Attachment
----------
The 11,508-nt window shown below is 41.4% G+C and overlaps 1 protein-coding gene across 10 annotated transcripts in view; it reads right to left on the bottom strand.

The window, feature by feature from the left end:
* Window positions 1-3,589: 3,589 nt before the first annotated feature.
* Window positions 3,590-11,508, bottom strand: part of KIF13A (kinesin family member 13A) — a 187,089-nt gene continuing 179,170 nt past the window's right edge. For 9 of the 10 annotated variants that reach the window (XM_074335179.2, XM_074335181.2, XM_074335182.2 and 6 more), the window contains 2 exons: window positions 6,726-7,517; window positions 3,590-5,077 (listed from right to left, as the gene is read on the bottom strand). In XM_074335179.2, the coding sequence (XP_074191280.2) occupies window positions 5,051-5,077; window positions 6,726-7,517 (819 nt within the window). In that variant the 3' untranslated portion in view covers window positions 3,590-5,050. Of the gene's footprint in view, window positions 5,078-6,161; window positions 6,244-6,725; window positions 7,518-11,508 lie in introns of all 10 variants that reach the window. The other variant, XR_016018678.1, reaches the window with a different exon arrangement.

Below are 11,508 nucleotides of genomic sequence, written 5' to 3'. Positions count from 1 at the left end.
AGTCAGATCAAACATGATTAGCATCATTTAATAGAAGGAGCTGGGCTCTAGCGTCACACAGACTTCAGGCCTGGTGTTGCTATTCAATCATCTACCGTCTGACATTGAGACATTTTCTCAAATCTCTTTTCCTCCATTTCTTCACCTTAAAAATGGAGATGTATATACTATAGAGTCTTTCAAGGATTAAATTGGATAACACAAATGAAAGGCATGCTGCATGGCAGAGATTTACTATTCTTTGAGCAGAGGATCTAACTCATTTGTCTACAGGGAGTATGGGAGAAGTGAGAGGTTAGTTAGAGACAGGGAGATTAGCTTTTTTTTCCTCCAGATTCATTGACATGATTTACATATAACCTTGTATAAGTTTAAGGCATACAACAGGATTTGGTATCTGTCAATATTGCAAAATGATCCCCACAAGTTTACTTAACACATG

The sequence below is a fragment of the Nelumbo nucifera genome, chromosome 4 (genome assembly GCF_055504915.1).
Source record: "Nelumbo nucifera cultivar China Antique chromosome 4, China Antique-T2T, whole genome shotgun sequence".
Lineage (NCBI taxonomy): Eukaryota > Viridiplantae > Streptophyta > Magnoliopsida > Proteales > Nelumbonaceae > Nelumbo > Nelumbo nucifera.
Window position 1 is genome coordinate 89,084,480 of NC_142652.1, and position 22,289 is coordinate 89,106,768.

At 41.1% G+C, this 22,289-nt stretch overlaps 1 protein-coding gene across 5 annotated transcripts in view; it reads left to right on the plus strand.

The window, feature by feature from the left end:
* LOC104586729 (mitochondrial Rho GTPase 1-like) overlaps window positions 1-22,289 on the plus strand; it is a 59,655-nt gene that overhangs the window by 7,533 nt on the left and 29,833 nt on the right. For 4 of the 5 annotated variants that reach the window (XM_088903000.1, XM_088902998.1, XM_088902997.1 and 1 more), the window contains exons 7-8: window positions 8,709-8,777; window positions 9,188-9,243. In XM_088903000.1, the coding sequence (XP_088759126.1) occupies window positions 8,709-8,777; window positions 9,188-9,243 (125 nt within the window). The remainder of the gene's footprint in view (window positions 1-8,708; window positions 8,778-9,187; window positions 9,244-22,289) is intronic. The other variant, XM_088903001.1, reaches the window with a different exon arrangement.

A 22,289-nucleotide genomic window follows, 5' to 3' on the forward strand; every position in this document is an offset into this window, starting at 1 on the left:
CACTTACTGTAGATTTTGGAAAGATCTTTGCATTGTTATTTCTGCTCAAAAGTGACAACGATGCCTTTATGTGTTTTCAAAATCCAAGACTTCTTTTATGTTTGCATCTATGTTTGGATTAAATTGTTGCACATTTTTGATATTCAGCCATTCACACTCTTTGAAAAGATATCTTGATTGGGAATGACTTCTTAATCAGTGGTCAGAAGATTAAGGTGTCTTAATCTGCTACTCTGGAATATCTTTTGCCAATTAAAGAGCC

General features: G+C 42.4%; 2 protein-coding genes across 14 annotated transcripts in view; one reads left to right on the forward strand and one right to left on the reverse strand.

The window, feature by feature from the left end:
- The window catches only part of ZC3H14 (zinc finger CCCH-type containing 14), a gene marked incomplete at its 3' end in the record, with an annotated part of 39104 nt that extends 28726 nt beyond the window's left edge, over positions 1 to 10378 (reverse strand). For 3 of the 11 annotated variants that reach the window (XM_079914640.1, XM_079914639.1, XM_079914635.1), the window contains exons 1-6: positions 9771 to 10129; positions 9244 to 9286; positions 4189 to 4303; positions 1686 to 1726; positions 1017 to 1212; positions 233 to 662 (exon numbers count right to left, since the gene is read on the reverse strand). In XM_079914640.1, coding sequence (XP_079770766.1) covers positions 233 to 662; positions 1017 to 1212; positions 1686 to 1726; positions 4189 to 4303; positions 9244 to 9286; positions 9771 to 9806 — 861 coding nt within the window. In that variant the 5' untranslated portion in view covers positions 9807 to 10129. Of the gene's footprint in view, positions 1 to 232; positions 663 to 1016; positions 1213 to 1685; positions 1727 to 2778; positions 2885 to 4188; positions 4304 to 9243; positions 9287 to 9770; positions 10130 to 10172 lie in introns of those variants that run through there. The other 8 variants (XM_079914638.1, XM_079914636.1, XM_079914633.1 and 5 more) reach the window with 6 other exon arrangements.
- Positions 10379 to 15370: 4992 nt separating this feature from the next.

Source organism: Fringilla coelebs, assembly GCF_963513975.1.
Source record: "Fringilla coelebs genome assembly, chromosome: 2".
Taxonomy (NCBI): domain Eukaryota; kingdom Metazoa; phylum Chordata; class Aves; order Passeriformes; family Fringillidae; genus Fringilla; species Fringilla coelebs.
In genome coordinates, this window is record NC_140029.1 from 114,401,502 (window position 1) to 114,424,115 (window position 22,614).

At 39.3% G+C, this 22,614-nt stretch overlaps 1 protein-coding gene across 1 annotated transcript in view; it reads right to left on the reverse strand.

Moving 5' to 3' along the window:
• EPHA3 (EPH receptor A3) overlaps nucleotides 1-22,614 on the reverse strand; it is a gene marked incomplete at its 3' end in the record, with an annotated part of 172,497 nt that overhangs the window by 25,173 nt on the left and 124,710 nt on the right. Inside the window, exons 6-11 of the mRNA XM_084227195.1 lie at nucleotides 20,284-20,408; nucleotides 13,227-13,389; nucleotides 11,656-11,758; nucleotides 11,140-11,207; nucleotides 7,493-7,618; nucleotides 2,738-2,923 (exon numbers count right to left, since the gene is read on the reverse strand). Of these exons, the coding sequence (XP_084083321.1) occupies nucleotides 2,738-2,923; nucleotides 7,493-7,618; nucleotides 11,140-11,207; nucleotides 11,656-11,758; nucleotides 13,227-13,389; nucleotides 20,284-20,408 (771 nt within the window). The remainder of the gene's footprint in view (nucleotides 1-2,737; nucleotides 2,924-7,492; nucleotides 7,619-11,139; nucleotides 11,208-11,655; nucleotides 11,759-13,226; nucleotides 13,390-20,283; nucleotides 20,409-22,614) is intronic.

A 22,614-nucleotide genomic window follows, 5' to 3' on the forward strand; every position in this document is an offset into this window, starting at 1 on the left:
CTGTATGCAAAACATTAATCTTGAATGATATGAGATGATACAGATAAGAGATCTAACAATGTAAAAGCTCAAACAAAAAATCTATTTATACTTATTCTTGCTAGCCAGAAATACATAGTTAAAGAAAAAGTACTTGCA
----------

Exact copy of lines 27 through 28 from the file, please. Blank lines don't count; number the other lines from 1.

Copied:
A 22,614-nucleotide genomic window follows, 5' to 3' on the forward strand; every position in this document is an offset into this window, starting at 1 on the left:
CTGTATGCAAAACATTAATCTTGAATGATATGAGATGATACAGATAAGAGATCTAACAATGTAAAAGCTCAAACAAAAAATCTATTTATACTTATTCTTGCTAGCCAGAAATACATAGTTAAAGAAAAAGTACTTGCA